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Tualatin's anti-drug advocates return from East Coast conference invigorated

StandUp Tualatin, Tualatin Together attend CADCA forum in National Harbor, Md.


PHOTO COURTESY OF TUALATIN TOGETHER - Students from StandUp Tualatin pose with Rep. Suzanne Bonamici, fourth from left, and Tualatin Together Executive Director Cyndy Hillier, right.This story has been updated from its original version.

Students from StandUp Tualatin and its nonprofit sponsor Tualatin Together traveled to Washington, D.C., early this month for a national conference on drug abuse and prevention.

The groups, which advocate against drug, alcohol and tobacco use by Tualatin's youth, attended the National Leadership Forum put on by the Community Anti-Drug Coalitions of America, or CADCA, in National Harbor, Md., just outside the nation's capital. Students also had the opportunity to meet with members of Congress, including Sens. Ron Wyden and Jeff Merkley and Rep. Suzanne Bonamici from Oregon's congressional delegation.

“I thought it went really well,” said Jake Calder, a senior at Tualatin High School who is president of StandUp Tualatin. “It was definitely a really great experience for us to get to know some different members of the federal government and really be able to get their support and tell them what we're doing.”

Cyndy Hillier, Tualatin Together's executive director, organized a fundraising effort for the trip, which she said ended up costing about $15,000 for six students and four adults. But the group did not meet its fundraising target, and Tualatin Together's board of directors ended up voting to use carryover funds to make up the difference, she said.

“The parents of the four students who can attend again next year are already working on fundraising efforts now to be sure we can bring all the students possible!” Hillier wrote in an email.

Hillier and Ali Hoyle from Tualatin Together went on the trip, along with Tualatin Police Officer Chet Lemon, who works as a school resource officer, and Holly Poulivaati, a Tualatin High counselor.

Sophomore Zoe Olivera said the conference gave her group the opportunity to meet students from other communities and share ideas about drug prevention.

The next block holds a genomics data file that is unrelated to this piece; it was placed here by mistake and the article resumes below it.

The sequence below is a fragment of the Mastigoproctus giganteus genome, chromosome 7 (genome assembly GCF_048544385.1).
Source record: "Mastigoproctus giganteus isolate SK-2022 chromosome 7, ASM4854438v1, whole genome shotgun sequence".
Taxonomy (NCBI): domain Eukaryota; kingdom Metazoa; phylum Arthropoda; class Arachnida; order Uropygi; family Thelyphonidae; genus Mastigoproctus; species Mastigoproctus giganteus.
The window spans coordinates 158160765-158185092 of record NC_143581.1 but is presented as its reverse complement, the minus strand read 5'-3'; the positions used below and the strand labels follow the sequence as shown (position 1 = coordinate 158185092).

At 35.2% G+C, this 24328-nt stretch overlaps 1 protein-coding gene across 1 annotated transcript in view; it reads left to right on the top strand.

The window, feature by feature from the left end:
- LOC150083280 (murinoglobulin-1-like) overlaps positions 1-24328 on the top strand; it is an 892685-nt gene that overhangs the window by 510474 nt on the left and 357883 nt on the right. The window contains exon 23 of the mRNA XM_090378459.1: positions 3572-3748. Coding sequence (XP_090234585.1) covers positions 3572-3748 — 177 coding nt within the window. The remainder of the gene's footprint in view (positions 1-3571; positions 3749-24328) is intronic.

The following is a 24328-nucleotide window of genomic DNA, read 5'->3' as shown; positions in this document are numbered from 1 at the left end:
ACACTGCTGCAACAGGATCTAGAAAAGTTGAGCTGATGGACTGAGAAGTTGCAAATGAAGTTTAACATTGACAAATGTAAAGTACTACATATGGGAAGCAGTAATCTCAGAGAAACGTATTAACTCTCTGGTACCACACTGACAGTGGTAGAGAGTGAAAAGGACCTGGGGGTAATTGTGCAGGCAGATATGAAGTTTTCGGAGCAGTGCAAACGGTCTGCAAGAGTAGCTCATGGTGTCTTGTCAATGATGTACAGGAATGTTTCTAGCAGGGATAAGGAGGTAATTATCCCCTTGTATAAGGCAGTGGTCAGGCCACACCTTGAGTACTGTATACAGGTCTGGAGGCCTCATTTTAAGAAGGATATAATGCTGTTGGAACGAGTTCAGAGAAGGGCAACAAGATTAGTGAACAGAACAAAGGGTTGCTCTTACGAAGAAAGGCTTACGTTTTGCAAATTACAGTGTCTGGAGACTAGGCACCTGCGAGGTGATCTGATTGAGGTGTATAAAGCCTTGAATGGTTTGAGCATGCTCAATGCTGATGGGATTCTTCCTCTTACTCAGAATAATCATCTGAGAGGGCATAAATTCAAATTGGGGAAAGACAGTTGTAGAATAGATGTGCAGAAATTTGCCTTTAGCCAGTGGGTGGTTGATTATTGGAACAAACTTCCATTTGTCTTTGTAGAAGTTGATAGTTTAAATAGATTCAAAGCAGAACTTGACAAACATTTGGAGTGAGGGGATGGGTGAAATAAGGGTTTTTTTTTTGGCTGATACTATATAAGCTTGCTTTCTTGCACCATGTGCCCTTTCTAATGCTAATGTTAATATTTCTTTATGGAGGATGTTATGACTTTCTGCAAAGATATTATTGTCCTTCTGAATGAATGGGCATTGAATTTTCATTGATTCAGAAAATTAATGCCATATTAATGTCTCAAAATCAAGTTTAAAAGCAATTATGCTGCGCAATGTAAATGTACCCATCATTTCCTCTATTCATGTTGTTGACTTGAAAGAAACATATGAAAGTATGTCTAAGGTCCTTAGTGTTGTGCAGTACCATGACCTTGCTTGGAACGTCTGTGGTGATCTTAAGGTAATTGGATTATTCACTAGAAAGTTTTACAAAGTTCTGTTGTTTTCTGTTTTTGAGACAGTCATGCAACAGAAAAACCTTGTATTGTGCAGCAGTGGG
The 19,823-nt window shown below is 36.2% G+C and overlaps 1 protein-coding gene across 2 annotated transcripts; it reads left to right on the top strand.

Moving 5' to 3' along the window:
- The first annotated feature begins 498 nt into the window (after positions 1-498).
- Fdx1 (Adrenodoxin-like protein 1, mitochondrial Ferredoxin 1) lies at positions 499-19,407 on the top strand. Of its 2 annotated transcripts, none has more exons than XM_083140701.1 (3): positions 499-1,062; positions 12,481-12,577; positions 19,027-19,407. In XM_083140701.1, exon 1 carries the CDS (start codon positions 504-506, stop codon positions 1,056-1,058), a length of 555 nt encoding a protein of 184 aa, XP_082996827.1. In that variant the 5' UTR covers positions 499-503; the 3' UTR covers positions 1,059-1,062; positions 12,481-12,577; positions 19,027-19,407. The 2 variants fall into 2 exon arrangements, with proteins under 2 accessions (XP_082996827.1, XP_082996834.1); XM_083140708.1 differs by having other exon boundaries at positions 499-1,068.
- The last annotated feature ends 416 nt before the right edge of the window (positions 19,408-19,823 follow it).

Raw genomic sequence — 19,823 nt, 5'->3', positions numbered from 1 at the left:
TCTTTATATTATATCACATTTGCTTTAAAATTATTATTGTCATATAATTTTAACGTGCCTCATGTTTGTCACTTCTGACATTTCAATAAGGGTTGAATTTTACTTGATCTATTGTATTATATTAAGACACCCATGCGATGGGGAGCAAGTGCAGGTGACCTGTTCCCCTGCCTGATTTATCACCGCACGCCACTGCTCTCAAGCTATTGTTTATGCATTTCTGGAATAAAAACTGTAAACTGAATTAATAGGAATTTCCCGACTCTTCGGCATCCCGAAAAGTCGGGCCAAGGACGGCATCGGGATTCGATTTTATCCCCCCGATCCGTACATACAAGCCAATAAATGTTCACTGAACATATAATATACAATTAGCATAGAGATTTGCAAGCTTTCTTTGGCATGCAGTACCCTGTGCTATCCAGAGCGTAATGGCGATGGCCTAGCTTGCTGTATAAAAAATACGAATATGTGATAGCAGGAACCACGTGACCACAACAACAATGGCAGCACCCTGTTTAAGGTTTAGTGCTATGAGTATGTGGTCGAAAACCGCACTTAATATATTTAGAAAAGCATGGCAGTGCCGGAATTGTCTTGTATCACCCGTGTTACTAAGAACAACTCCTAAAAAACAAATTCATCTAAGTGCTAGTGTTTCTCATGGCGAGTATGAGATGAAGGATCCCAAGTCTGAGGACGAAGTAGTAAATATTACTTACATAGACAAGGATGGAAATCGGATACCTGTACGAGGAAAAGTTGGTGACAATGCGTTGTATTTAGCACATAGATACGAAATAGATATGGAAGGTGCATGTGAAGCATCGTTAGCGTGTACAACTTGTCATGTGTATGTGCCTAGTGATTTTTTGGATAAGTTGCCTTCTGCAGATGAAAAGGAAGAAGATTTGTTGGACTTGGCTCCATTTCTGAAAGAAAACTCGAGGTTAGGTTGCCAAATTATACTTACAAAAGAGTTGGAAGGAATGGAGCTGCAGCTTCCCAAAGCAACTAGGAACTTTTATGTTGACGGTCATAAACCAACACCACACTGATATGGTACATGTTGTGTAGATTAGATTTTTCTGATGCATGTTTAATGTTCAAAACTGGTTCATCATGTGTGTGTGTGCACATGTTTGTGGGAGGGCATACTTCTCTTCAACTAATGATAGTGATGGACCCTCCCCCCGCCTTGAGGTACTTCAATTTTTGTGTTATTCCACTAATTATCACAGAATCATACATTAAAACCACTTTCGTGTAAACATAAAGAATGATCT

“Getting other ideas from the other coalitions there … and being able to meet all the people and spread our ideas, it was really fun,” she said.

Calder said the students got some advice and training on how to implement a campaign to curb marijuana use among Tualatin High students at lunchtime.

“From there, we can easily identify exactly what we need to do to solve these little problems and solve the overriding problem,” he said.

Students attended the forum from Feb. 1 to Feb. 4, according to Hillier. They took one of those days to go on a tour of Washington, D.C., while another day was filled with training, Calder said.

Hillier showed and narrated a video from the trip at a Tualatin Together meeting Tuesday.

"They're anxious to take some of the new tools that they learned and, at their next StandUp meeting, share some of the thoughts that they have of issues that they see in their community and go down the little logic steps and make some changes, or make plans as to how they can impact (them)," Hillier said of the students.

Hoyle said she felt students were "empowered" by the opportunity to speak with Oregon's members of Congress while on the trip.

Editor's note: This story has been updated with comments from a Tualatin Together meeting on Tuesday, Feb. 16.

PHOTO COURTESY OF TUALATIN TOGETHER - Tualatin High School students work on an exercise during the Community Anti-Drug Coalitions of America's National Leadership Forum in National Harbor, Md., earlier this month.